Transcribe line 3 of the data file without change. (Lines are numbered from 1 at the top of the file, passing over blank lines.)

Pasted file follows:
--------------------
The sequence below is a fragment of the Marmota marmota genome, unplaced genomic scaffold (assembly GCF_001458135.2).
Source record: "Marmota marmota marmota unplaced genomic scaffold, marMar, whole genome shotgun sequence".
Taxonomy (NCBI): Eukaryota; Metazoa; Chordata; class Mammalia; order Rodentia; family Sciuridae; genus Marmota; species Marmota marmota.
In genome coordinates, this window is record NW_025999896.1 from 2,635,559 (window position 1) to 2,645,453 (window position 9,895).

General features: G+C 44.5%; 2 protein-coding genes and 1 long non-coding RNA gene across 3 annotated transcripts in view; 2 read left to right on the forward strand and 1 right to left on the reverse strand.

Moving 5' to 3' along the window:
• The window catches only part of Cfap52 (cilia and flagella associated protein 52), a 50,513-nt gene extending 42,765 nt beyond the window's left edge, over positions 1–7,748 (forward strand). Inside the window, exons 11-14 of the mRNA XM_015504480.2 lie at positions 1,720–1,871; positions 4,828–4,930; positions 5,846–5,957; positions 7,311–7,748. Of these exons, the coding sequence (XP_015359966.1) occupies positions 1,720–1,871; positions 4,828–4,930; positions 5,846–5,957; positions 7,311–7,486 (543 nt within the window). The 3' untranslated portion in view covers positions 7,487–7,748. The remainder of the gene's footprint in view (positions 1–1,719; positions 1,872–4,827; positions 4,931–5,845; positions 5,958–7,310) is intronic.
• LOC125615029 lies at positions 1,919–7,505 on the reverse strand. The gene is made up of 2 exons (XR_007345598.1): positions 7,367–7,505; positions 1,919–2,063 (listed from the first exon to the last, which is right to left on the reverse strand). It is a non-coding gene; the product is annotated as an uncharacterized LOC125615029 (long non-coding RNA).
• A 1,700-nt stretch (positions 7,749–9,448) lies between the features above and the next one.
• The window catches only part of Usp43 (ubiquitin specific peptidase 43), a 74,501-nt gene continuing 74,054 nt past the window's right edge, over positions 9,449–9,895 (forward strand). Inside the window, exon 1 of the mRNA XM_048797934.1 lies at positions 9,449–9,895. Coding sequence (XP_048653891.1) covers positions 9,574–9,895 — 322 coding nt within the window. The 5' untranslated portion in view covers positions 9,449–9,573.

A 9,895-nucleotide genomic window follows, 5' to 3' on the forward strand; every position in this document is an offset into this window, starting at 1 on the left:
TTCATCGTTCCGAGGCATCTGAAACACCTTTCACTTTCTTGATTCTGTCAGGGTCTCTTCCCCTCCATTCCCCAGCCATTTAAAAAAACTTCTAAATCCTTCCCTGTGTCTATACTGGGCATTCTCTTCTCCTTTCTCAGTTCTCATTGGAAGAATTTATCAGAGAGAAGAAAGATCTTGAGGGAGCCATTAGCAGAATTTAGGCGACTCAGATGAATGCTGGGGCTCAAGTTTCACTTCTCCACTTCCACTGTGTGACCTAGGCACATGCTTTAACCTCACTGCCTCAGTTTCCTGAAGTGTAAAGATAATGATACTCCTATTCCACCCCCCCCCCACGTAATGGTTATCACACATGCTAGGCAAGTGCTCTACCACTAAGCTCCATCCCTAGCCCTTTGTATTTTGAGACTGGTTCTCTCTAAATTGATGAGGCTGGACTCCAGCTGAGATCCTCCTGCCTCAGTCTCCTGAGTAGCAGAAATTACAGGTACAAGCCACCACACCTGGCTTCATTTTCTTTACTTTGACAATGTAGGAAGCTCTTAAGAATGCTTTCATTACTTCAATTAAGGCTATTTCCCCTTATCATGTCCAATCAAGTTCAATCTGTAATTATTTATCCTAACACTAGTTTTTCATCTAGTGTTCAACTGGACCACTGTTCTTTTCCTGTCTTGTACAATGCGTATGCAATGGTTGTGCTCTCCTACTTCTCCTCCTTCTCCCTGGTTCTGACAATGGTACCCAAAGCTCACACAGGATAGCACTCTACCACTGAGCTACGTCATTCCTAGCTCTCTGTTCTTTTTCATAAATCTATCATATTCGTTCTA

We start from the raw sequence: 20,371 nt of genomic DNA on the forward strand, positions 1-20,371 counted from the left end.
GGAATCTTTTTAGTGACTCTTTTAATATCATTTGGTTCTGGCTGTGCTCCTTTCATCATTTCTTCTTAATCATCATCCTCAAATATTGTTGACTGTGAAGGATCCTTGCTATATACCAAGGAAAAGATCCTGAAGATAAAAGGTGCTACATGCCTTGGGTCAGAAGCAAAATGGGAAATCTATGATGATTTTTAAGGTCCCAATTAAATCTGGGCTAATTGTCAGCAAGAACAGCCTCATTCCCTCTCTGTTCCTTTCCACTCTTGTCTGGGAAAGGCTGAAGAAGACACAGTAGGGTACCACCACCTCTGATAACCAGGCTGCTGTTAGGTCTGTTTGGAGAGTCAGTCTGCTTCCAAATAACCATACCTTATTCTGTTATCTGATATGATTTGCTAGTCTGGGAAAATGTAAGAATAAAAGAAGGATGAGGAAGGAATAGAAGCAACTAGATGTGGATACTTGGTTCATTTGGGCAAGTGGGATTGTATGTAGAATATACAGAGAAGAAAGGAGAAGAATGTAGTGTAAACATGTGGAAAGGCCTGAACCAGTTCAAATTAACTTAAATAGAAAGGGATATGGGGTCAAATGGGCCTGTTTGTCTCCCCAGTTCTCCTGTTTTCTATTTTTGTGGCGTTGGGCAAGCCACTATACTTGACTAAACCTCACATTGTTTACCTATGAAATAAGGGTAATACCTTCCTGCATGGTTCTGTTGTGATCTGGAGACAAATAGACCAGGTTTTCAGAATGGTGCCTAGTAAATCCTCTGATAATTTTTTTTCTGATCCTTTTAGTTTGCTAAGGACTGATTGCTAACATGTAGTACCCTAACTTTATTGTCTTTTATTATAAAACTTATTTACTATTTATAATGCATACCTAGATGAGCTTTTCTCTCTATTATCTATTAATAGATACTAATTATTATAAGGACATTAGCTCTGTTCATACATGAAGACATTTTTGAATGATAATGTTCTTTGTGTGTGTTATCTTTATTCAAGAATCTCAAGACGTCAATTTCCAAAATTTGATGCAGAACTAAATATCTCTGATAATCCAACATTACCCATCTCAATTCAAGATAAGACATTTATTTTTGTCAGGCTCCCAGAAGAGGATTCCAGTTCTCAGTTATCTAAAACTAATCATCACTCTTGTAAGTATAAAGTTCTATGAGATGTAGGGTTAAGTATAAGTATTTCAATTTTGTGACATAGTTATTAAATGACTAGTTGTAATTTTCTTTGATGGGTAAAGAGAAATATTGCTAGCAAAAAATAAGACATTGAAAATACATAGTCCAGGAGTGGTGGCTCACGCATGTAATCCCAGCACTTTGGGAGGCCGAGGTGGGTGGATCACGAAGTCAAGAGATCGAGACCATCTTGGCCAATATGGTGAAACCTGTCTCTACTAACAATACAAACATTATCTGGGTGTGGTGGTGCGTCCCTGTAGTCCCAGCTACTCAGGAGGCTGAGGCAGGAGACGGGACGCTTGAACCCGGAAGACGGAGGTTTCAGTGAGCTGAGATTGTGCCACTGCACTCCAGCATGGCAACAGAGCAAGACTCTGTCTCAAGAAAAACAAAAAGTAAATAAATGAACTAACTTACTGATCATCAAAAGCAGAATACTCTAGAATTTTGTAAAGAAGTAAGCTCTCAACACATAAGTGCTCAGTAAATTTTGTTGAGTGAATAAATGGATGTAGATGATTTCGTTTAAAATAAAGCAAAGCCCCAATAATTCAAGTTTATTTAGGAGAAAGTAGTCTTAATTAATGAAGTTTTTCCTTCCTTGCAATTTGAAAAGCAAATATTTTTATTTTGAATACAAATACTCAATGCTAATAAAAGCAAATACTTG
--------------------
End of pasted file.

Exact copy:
Taxonomy (NCBI): Eukaryota; Metazoa; Chordata; class Mammalia; order Rodentia; family Sciuridae; genus Marmota; species Marmota marmota.